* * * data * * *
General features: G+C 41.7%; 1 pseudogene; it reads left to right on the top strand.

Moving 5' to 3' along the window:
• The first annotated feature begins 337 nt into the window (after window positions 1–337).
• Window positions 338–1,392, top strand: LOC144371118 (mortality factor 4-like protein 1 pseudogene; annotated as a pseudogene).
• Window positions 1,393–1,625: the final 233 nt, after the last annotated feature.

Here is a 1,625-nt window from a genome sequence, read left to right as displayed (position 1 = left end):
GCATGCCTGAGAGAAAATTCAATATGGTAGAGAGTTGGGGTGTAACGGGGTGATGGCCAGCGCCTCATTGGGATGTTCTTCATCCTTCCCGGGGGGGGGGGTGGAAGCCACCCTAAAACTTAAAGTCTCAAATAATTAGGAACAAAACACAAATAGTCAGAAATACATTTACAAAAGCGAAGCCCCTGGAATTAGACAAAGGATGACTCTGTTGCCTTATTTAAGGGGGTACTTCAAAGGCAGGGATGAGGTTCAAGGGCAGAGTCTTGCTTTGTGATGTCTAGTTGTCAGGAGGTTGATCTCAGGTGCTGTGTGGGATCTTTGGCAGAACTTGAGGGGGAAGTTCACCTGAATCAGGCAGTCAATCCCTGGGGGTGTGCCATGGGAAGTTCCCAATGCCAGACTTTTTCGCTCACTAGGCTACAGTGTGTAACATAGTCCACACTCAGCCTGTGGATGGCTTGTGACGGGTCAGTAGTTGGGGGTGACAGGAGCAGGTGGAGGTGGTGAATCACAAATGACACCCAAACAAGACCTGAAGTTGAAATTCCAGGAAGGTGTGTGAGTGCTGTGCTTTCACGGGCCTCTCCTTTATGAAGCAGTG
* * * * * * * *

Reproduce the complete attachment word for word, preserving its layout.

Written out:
General features: G+C 41.7%; 1 pseudogene; it reads left to right on the top strand.

Moving 5' to 3' along the window:
• The first annotated feature begins 337 nt into the window (after window positions 1–337).
• Window positions 338–1,392, top strand: LOC144371118 (mortality factor 4-like protein 1 pseudogene; annotated as a pseudogene).
• Window positions 1,393–1,625: the final 233 nt, after the last annotated feature.

Here is a 1,625-nt window from a genome sequence, read left to right as displayed (position 1 = left end):
GCATGCCTGAGAGAAAATTCAATATGGTAGAGAGTTGGGGTGTAACGGGGTGATGGCCAGCGCCTCATTGGGATGTTCTTCATCCTTCCCGGGGGGGGGGGTGGAAGCCACCCTAAAACTTAAAGTCTCAAATAATTAGGAACAAAACACAAATAGTCAGAAATACATTTACAAAAGCGAAGCCCCTGGAATTAGACAAAGGATGACTCTGTTGCCTTATTTAAGGGGGTACTTCAAAGGCAGGGATGAGGTTCAAGGGCAGAGTCTTGCTTTGTGATGTCTAGTTGTCAGGAGGTTGATCTCAGGTGCTGTGTGGGATCTTTGGCAGAACTTGAGGGGGAAGTTCACCTGAATCAGGCAGTCAATCCCTGGGGGTGTGCCATGGGAAGTTCCCAATGCCAGACTTTTTCGCTCACTAGGCTACAGTGTGTAACATAGTCCACACTCAGCCTGTGGATGGCTTGTGACGGGTCAGTAGTTGGGGGTGACAGGAGCAGGTGGAGGTGGTGAATCACAAATGACACCCAAACAAGACCTGAAGTTGAAATTCCAGGAAGGTGTGTGAGTGCTGTGCTTTCACGGGCCTCTCCTTTATGAAGCAGTG